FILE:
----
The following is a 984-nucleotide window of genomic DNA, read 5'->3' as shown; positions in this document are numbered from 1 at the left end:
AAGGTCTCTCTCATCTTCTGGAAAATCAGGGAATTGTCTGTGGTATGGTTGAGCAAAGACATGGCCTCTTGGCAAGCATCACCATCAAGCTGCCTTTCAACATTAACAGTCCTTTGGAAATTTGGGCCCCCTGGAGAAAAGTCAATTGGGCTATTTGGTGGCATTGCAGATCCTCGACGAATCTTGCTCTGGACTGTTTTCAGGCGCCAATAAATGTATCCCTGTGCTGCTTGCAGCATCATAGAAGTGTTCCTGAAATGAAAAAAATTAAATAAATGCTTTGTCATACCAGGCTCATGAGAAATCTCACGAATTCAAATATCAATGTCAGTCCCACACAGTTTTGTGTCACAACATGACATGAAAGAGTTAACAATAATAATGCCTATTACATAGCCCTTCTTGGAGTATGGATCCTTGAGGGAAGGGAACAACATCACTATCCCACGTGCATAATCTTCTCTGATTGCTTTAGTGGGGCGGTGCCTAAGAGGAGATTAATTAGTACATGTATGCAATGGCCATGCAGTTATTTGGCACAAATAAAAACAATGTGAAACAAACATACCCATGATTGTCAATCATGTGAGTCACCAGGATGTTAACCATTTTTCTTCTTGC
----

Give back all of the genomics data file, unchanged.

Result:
The following is a 984-nucleotide window of genomic DNA, read 5'->3' as shown; positions in this document are numbered from 1 at the left end:
AAGGTCTCTCTCATCTTCTGGAAAATCAGGGAATTGTCTGTGGTATGGTTGAGCAAAGACATGGCCTCTTGGCAAGCATCACCATCAAGCTGCCTTTCAACATTAACAGTCCTTTGGAAATTTGGGCCCCCTGGAGAAAAGTCAATTGGGCTATTTGGTGGCATTGCAGATCCTCGACGAATCTTGCTCTGGACTGTTTTCAGGCGCCAATAAATGTATCCCTGTGCTGCTTGCAGCATCATAGAAGTGTTCCTGAAATGAAAAAAATTAAATAAATGCTTTGTCATACCAGGCTCATGAGAAATCTCACGAATTCAAATATCAATGTCAGTCCCACACAGTTTTGTGTCACAACATGACATGAAAGAGTTAACAATAATAATGCCTATTACATAGCCCTTCTTGGAGTATGGATCCTTGAGGGAAGGGAACAACATCACTATCCCACGTGCATAATCTTCTCTGATTGCTTTAGTGGGGCGGTGCCTAAGAGGAGATTAATTAGTACATGTATGCAATGGCCATGCAGTTATTTGGCACAAATAAAAACAATGTGAAACAAACATACCCATGATTGTCAATCATGTGAGTCACCAGGATGTTAACCATTTTTCTTCTTGC